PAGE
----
2000s

2001


After closing in the fall of '99 for reconstruction, the Phillips Park Golf Course re-opened on July 14, 2001. The 18 hole course, designed by Greg Martin, now boasts modern features like "USGA" Greens, a computerized irrigation system, multiple tees, larger greens, better overall drainage systems, strategically placed bunkers and water hazards, cart paths, a driving range and a new clubhouse, as well as a three hole Junior Course, resulting in a quality championship caliber golf course. The new driving range has both "All Weather Teeing Surface" for inclement weather and a massive grass tee for a more realistic feel. With three sets of tees, the golf course ranges from 4,760 yards to 6,200 yards, providing a wide range of challenge for varying abilities.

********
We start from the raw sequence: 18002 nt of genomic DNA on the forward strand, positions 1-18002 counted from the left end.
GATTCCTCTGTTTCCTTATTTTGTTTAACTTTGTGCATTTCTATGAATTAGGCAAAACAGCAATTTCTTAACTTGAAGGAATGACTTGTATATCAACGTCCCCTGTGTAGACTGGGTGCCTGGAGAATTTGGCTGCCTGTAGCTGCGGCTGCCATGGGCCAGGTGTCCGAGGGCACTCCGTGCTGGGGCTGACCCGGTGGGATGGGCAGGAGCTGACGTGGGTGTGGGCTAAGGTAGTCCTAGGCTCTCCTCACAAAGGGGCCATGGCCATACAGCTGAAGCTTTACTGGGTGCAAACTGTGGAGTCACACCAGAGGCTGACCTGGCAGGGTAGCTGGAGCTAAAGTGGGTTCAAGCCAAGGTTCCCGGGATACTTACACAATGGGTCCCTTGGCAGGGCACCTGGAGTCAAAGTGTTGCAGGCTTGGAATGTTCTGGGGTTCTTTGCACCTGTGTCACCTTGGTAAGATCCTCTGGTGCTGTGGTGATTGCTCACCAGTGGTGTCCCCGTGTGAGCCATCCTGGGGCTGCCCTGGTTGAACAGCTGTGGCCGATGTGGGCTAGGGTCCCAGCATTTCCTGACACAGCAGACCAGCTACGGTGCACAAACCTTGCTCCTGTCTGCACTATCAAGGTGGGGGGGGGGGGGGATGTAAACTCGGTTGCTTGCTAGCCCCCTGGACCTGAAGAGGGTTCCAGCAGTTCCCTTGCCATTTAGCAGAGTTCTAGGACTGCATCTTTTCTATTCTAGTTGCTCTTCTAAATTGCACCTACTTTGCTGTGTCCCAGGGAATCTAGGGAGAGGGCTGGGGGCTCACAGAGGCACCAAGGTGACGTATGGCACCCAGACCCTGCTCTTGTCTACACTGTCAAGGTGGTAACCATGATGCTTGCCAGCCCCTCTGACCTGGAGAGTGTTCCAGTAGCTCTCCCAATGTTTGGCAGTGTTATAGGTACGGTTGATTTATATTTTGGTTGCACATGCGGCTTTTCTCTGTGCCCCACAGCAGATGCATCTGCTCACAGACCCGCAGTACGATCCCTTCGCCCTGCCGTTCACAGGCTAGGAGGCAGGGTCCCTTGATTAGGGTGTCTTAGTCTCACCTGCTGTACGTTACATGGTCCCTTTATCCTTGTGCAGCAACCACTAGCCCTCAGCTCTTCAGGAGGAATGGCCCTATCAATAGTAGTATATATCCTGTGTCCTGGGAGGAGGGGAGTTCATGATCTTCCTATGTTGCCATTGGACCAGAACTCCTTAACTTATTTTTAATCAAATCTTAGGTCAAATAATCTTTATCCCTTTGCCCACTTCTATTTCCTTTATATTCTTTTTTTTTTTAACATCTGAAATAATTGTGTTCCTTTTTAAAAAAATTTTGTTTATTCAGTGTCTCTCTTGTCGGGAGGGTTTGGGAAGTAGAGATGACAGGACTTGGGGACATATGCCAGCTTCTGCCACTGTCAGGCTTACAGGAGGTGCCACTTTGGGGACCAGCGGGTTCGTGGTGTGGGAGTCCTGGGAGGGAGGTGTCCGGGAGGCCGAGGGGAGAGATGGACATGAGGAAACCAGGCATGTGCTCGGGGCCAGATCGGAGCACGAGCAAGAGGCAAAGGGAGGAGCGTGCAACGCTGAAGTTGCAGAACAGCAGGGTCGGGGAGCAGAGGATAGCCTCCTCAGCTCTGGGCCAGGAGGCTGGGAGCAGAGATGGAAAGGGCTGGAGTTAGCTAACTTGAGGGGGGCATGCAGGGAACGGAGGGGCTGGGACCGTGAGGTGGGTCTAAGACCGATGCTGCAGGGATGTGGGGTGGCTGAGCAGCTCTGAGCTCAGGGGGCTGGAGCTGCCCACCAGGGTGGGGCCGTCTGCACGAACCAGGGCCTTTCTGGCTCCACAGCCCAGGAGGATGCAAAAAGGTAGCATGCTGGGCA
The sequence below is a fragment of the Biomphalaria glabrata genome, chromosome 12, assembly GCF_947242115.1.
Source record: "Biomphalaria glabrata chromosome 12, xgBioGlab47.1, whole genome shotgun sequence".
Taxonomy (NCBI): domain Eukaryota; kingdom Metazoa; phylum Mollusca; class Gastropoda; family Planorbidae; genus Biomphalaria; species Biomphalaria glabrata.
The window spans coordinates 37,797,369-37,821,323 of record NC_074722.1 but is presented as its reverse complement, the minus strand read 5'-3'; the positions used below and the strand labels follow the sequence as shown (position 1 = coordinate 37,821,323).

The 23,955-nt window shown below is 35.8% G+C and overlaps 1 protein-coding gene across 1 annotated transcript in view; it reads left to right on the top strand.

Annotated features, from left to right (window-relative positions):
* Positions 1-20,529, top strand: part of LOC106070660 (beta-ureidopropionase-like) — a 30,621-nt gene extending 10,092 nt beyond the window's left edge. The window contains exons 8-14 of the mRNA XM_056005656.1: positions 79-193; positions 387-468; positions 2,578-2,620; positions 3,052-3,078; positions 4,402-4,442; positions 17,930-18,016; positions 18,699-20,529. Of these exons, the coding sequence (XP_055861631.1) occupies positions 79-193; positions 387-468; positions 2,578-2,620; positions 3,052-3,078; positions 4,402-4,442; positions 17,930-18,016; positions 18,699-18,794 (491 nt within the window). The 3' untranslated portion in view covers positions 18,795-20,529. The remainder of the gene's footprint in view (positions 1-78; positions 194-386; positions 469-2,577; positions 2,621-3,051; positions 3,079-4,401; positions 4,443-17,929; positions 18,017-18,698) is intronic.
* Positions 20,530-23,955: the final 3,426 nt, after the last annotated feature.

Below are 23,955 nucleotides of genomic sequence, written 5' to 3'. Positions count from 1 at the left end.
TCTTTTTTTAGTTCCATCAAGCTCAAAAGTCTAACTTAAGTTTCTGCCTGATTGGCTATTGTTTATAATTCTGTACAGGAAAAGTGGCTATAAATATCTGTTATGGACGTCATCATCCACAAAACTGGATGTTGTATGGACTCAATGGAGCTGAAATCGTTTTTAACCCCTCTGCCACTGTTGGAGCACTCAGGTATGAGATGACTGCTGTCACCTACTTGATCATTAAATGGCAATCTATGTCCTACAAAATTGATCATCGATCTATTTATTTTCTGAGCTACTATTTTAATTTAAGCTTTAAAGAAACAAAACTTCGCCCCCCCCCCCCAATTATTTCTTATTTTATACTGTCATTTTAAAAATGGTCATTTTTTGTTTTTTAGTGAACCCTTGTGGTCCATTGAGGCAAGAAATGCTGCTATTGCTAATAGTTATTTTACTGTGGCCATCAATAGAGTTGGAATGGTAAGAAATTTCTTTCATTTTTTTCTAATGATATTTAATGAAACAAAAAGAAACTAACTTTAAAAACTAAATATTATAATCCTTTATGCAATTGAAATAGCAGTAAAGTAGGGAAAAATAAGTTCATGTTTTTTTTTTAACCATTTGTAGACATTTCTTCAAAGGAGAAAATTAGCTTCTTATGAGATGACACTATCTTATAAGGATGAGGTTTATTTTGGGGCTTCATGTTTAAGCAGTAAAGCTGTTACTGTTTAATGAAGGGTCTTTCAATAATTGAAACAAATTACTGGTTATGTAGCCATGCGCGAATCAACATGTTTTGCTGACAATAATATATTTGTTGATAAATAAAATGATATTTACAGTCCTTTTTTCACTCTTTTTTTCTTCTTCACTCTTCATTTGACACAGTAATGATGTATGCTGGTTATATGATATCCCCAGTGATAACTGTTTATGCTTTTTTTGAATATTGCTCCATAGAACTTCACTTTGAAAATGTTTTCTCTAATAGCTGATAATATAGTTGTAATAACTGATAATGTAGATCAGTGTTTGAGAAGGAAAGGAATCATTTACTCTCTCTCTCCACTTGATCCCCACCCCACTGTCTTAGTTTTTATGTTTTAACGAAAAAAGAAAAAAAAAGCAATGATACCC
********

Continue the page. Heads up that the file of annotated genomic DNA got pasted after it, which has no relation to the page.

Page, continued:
2001


The perimeter fencing project was completed at the Phillips Park Zoo.

2001


A new gray wolf (timber wolf) habitat was added for "Dakota," "Cheyenne" and "Aurora."

2002


A new sledding hill and ice skating rink opened in January at the Winter Recreation Area site, located adjacent to the Aquatic Center. The Aurora Kiwanis Club had taken a special interest in the project by volunteering to plant shrubs, line the pedestrian paths, assemble decorative sponsorship benches, and contribute the necessary funds. In 2002 a bunny hill was added.

2002


Fountains, donated by the Friends of Phillips Park, were added to Mastodon Lake in 2002, resulting in a more calming atmosphere, while keeping the lake clean. The year prior, the shoreline was cleared of dense shrubbery that opened up the lake view.

2002


The main level build out of the Administration Building was completed and the Old Pro Shop was renovated for use by The First Tee junior golf program.